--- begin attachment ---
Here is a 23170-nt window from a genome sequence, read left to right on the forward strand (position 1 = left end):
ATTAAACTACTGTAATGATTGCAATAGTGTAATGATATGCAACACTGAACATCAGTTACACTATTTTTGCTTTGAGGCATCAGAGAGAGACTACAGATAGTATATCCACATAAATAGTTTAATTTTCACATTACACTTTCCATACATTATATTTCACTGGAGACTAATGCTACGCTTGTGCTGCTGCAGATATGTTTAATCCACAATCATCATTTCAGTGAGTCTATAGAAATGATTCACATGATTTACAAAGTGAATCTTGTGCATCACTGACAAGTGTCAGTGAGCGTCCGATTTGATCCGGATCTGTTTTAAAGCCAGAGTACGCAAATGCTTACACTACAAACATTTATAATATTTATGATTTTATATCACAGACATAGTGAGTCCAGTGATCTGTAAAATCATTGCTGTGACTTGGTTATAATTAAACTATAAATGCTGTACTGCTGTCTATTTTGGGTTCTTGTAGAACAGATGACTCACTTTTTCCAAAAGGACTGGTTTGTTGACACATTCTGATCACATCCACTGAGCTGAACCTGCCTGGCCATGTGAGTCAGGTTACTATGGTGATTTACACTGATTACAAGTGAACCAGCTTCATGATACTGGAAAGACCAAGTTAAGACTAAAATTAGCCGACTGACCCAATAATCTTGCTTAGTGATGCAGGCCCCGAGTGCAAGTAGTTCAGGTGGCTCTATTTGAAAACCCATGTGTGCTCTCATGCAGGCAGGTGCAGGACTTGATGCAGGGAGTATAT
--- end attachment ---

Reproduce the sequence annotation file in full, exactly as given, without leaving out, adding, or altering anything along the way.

Here is a 23170-nt window from a genome sequence, read left to right on the forward strand (position 1 = left end):
ATTAAACTACTGTAATGATTGCAATAGTGTAATGATATGCAACACTGAACATCAGTTACACTATTTTTGCTTTGAGGCATCAGAGAGAGACTACAGATAGTATATCCACATAAATAGTTTAATTTTCACATTACACTTTCCATACATTATATTTCACTGGAGACTAATGCTACGCTTGTGCTGCTGCAGATATGTTTAATCCACAATCATCATTTCAGTGAGTCTATAGAAATGATTCACATGATTTACAAAGTGAATCTTGTGCATCACTGACAAGTGTCAGTGAGCGTCCGATTTGATCCGGATCTGTTTTAAAGCCAGAGTACGCAAATGCTTACACTACAAACATTTATAATATTTATGATTTTATATCACAGACATAGTGAGTCCAGTGATCTGTAAAATCATTGCTGTGACTTGGTTATAATTAAACTATAAATGCTGTACTGCTGTCTATTTTGGGTTCTTGTAGAACAGATGACTCACTTTTTCCAAAAGGACTGGTTTGTTGACACATTCTGATCACATCCACTGAGCTGAACCTGCCTGGCCATGTGAGTCAGGTTACTATGGTGATTTACACTGATTACAAGTGAACCAGCTTCATGATACTGGAAAGACCAAGTTAAGACTAAAATTAGCCGACTGACCCAATAATCTTGCTTAGTGATGCAGGCCCCGAGTGCAAGTAGTTCAGGTGGCTCTATTTGAAAACCCATGTGTGCTCTCATGCAGGCAGGTGCAGGACTTGATGCAGGGAGTATAT